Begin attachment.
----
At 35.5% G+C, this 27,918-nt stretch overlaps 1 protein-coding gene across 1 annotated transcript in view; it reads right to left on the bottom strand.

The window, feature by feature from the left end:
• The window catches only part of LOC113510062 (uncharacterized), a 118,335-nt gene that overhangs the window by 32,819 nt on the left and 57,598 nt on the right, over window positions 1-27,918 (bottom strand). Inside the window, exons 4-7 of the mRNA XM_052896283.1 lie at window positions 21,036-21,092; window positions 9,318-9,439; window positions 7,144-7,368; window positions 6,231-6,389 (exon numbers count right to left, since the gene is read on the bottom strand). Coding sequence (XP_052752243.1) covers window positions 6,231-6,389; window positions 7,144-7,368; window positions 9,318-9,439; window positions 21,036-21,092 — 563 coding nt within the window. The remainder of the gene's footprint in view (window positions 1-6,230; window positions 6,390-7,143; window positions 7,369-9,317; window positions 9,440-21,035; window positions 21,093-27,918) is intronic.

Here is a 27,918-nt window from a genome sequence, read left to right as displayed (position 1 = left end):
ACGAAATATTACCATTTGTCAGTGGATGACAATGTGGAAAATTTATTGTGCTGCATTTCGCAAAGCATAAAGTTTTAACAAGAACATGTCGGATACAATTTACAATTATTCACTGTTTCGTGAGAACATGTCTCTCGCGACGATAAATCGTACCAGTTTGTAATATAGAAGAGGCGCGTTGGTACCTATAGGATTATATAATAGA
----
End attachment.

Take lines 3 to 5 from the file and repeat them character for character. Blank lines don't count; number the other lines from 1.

• The window catches only part of LOC113510062 (uncharacterized), a 118,335-nt gene that overhangs the window by 32,819 nt on the left and 57,598 nt on the right, over window positions 1-27,918 (bottom strand). Inside the window, exons 4-7 of the mRNA XM_052896283.1 lie at window positions 21,036-21,092; window positions 9,318-9,439; window positions 7,144-7,368; window positions 6,231-6,389 (exon numbers count right to left, since the gene is read on the bottom strand). Coding sequence (XP_052752243.1) covers window positions 6,231-6,389; window positions 7,144-7,368; window positions 9,318-9,439; window positions 21,036-21,092 — 563 coding nt within the window. The remainder of the gene's footprint in view (window positions 1-6,230; window positions 6,390-7,143; window positions 7,369-9,317; window positions 9,440-21,035; window positions 21,093-27,918) is intronic.

Here is a 27,918-nt window from a genome sequence, read left to right as displayed (position 1 = left end):
ACGAAATATTACCATTTGTCAGTGGATGACAATGTGGAAAATTTATTGTGCTGCATTTCGCAAAGCATAAAGTTTTAACAAGAACATGTCGGATACAATTTACAATTATTCACTGTTTCGTGAGAACATGTCTCTCGCGACGATAAATCGTACCAGTTTGTAATATAGAAGAGGCGCGTTGGTACCTATAGGATTATATAATAGA